becoming obedient even unto death,—He still further hum­bled himself and became subject to death, even the most shameful death of all deaths, the death of the cross. He tasted the depth of human weakness, shame, ignominy, and woe, that he might “be touched with the feeling of our infirmities.” (Hebrews 4:15). He “can bear gently with the ignorant and erring, for that he himself also is compassed with infirmity.” (Hebrews 5:2). Jesus partook of our nature, clothed himself with flesh and blood, be­came subject to death, “that through death he might bring to nought him that had the power of death, that is, the devil; and might deliver all them who through fear of death were all their lifetime subject to bondage.” (Hebrews 2:14-15). All the humilia­tion and suffering were endured to rescue man from the conse­quences of sin, death, and destruction from the presence of God forever.

yea, the death of the cross.—Jesus humbled himself to the end and met death as a condemned criminal with all the shame of the cross. He went down to the bottom of darkness, the very depth of humiliation and shame. The body of one that hung on a tree was accursed according to the Mosaic law (Deuteronomy 21:23), and Paul knew this well (Galatians 3:13). The Jews stumbled at the cross of Christ, the Greeks thought it foolishness, but Paul came to see in it the wisdom of God. (1 Corinthians 1:23-25). Jesus saw the shame of the cross and felt it keenly, but he endured it for the sake of “the joy that was set before him” when he reached the goal and finished his atoning death. (Hebrews 12:2). There­fore Jesus despised the shame. The cross has come to be his crown of glory.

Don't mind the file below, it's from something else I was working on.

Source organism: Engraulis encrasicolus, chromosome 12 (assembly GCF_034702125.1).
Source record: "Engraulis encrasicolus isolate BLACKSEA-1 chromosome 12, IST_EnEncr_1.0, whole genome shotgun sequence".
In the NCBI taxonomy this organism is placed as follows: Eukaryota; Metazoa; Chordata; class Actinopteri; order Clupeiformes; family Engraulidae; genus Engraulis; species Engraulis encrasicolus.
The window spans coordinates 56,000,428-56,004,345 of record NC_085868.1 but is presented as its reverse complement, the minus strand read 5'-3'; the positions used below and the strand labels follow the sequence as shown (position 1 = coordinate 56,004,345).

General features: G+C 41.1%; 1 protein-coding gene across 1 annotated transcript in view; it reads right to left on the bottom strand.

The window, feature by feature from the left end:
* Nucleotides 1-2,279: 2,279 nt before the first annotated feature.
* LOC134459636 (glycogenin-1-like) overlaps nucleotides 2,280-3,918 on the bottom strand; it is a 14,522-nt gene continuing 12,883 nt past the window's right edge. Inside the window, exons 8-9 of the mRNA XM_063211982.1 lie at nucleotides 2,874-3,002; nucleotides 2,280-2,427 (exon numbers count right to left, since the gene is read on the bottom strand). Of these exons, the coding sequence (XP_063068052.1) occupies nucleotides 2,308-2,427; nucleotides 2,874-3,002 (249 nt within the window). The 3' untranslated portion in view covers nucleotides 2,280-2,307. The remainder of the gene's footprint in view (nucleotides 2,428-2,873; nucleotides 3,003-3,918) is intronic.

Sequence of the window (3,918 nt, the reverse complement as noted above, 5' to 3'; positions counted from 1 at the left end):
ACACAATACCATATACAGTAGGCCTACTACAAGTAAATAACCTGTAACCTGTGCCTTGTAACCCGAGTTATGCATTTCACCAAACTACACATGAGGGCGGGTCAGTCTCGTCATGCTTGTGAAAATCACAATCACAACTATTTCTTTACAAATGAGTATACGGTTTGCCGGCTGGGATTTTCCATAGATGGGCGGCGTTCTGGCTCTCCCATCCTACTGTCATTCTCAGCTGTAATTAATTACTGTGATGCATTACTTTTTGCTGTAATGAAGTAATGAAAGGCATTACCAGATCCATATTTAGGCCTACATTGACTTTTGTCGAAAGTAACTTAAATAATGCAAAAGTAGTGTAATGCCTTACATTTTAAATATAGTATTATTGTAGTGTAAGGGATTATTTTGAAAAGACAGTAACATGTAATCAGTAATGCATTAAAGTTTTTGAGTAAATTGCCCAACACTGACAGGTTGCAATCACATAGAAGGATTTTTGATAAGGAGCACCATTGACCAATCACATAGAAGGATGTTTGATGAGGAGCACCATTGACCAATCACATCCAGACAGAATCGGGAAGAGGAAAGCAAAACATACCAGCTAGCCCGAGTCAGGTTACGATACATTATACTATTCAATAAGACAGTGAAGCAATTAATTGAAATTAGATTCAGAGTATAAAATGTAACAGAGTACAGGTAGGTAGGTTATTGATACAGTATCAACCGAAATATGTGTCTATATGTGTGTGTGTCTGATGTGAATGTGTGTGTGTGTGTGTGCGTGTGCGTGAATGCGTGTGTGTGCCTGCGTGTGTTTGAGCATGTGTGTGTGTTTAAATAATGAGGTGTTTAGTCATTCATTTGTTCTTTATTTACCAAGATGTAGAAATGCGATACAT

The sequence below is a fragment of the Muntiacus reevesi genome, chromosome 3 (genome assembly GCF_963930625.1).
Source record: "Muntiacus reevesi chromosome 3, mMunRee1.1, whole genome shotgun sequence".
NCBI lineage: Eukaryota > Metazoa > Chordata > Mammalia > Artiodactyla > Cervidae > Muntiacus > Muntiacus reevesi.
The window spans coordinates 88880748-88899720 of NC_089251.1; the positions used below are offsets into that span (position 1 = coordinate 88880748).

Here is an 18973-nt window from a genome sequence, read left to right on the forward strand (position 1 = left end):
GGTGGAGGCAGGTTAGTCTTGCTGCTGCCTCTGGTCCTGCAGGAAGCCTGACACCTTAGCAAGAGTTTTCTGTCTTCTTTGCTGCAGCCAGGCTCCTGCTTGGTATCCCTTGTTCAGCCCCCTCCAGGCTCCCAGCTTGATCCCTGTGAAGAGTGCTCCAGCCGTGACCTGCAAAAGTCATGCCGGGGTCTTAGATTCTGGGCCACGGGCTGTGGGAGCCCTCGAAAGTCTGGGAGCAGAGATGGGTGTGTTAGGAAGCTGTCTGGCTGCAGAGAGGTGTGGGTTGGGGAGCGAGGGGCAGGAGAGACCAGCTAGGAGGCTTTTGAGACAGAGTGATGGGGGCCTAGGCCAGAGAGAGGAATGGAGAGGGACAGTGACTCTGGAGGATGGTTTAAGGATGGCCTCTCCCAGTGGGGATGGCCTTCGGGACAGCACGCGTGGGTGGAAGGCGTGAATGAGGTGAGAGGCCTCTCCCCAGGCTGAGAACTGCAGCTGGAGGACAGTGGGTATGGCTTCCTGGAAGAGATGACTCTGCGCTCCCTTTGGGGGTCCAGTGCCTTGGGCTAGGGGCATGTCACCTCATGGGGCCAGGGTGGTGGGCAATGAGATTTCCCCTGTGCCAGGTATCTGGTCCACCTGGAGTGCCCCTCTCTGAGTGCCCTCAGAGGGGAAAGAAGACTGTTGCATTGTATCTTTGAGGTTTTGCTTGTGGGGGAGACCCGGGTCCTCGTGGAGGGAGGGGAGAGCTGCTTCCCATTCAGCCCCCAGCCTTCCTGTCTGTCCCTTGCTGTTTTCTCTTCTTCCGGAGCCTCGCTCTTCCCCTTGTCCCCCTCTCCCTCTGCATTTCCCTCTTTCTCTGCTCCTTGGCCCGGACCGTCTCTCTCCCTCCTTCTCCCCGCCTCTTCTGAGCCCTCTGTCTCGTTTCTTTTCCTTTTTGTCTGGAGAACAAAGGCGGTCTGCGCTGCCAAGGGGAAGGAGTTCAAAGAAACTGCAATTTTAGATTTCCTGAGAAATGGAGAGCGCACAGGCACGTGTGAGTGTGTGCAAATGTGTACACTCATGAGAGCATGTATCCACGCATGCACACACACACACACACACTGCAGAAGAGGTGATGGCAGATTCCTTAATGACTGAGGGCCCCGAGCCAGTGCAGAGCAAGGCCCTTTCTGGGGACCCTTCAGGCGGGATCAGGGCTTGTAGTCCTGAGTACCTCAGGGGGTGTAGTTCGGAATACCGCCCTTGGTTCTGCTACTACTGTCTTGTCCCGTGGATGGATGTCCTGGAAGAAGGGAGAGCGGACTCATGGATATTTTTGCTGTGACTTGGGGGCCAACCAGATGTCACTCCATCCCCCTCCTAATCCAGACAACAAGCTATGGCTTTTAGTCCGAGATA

Verse 9

Php 2:9

Philippians 2:9

Wherefore also God highly exalted him,—Because he thus humbled himself to lift man up, God was highly pleased with him and exalted him beyond the state of glory which he enjoyed before the incarnation.

and gave unto him the name which is above every name;—Gave unto him the name of more honor and glory than any other name of heaven or of earth. He had descended into the grave to lift man up. God exalted him much more highly than he had ever been. Jesus as he approached the sufferings that awaited him prayed: “And now, Father, glorify thou me with thine own self with the glory which I had with thee before the world was.” (John 17:5). But God exalted him higher than he had been before. To give him a name was to give him authority and honor and glory above every name in heaven or on earth.

Verse 10

Php 2:10

Philippians 2:10

hat in the name of Jesus every knee should bow,—God so highly exalted Jesus above every other being that all things in heaven and on earth and under the earth bow the knee to him. To bow the knee is to worship and implore a divine being.

of things in heaven and things on earth and things under the earth,—Beings in heaven, or angels and spirits of just men made perfect, all the human beings on earth, and the fallen spirits of the universe will do homage to him as Lord of all.